COMMISSIONER MORIAN: Okay, that's my comment. Thank you.


COMMISSIONER SCOTT: When I grew up down in Port Arthur, we had Alligator Gar in the bayou and it ran between the Texaco and Gulf Oil refinery and that was way before there was any Water Quality Act or anything. So that bayou was actually -- I mean there was crude oil flowing down and the only thing alive was Alligator Gar, so I actually was joking. They are tough critters.

MR. DAUGHERTY: Yeah, yeah, they definitely are.

COMMISSIONER DUGGINS: Anybody else have comments or questions? If you go to your slides, you've got the one of my son in there, which I want to --

MR. DAUGHERTY: Oh, did we? I didn't...

MR. SMITH: Yeah, sure, Dan. Feign surprise.

COMMISSIONER LEE: How did that get in there?

COMMISSIONER DUGGINS: Go to the Alligator Gar.

COMMISSIONER JONES: Is there a lawsuit to follow?

COMMISSIONER DUGGINS: No, no lawsuit. But I want to mention this because of Reed's I thought very on the -- to the mark comments. This is my son Phillip last June and this was a trip on the Lower Trinity and that's about a six-and-a-half foot Gar that he caught with a rod and reel and we released it, of course. But what was interesting was the guide who took us, used to be a bow guide and once he got educated to Reed's point about that fish being somewhere -- Craig Bonds, who was along as an observer to make sure that we didn't break the law, estimated that fish to be 40 to 50 years old.

Well, you can't keep killing fish like that and not eventually have this thing collapse. Particularly where your spawn rates show from '07 forward, we haven't had a spawn and the spawns between '07 and before were very weak going back for almost ten years.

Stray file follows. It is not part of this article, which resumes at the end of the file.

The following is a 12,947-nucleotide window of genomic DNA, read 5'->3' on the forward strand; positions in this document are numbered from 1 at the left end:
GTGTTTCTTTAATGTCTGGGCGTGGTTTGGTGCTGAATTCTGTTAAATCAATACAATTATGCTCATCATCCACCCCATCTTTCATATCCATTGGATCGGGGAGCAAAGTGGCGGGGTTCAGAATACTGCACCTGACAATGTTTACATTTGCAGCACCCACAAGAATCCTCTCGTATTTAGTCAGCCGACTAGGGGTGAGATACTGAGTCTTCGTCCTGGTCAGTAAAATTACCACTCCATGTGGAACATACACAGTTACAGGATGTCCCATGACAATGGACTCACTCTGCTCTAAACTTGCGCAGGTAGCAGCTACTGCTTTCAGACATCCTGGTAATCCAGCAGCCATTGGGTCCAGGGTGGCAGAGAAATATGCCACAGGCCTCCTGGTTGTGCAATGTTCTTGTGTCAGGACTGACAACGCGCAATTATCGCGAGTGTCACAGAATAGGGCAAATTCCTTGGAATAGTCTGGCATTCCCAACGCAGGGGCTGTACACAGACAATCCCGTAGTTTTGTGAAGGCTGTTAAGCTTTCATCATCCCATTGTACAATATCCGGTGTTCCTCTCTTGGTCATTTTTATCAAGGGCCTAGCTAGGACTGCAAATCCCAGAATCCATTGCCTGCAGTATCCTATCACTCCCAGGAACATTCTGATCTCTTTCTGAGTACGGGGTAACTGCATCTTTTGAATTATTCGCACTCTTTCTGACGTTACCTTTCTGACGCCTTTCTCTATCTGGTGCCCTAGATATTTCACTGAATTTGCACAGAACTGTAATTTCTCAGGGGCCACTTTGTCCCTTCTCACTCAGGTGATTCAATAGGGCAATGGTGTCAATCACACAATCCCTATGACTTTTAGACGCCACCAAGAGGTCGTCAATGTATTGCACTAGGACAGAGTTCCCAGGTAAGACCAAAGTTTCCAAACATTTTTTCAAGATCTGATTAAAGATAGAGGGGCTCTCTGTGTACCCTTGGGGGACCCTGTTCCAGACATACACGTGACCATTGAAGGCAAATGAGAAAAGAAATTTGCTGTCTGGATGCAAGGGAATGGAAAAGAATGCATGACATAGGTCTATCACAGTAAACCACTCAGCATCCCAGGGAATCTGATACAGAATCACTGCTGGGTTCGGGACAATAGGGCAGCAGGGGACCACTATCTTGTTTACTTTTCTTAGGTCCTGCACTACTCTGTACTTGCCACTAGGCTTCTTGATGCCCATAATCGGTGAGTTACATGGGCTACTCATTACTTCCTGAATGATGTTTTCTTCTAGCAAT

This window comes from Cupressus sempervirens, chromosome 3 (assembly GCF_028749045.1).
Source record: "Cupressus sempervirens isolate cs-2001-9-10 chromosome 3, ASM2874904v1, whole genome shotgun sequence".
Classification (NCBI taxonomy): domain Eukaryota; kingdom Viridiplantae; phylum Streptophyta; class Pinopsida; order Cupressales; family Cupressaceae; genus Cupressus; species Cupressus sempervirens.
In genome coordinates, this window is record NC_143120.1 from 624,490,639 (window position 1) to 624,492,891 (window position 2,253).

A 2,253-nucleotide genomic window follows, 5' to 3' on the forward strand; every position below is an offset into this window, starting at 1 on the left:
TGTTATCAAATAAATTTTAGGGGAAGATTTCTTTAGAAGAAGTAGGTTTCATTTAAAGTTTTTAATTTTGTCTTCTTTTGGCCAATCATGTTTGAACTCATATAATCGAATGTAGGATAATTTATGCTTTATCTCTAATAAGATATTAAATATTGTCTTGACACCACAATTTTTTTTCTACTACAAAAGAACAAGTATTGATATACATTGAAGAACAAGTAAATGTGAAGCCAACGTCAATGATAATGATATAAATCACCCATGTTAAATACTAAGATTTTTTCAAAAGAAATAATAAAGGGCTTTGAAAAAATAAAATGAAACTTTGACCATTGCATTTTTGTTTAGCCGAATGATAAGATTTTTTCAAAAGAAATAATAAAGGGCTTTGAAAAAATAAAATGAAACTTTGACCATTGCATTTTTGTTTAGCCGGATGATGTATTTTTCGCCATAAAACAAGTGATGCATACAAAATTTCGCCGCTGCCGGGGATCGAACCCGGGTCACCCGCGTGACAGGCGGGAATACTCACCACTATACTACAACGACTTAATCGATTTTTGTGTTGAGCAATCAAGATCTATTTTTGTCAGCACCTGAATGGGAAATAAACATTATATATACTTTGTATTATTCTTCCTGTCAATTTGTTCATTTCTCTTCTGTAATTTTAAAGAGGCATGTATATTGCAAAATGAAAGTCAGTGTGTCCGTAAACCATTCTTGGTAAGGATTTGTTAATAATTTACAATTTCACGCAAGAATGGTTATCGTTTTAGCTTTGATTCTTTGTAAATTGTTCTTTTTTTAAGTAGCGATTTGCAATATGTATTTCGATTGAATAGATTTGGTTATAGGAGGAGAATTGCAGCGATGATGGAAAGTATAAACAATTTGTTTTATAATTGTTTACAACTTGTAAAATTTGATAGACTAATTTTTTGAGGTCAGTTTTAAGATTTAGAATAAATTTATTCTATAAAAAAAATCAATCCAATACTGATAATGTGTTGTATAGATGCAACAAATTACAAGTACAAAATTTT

MR. DAUGHERTY: Yeah, to about 1990.

COMMISSIONER DUGGINS: So I think your comments, Reed, are really important that we remain very vigilante about killing these by bow. Catching them with a rod and reel is -- I mean it's fantastic fun, and these are beautiful fish. This doesn't really give you the color of this fish. I mean it is a beautiful fish. It's a prehistoric looking creature and it's -- why kill these fish just to kill them?

It just doesn't -- I have a real concern that that's sports -- that's what we ought to be promoting and so I -- and also it concerns me given the spawn, the difficulties of Alligator Gar spawning, that we really stay on top of this so we don't find ourselves like Louisiana is now where they've got a lot of Gar; but they're all 2, 3, 4 feet and nothing in the 5, 6, 7, 8 feet and on range.

And another thing that when we got our first major presentation on this, which I think was in May 2009, one of the things that Phil Durocher talked about doing was identifying spawning habitats and coming back with recommendations about whether we essentially make those off limits. And your presentation, this isn't a criticism, didn't really deal with that; but if you go to the slide, I want everybody to look at this, it's the one that says management goal, maintain existing...

MR. DAUGHERTY: This one?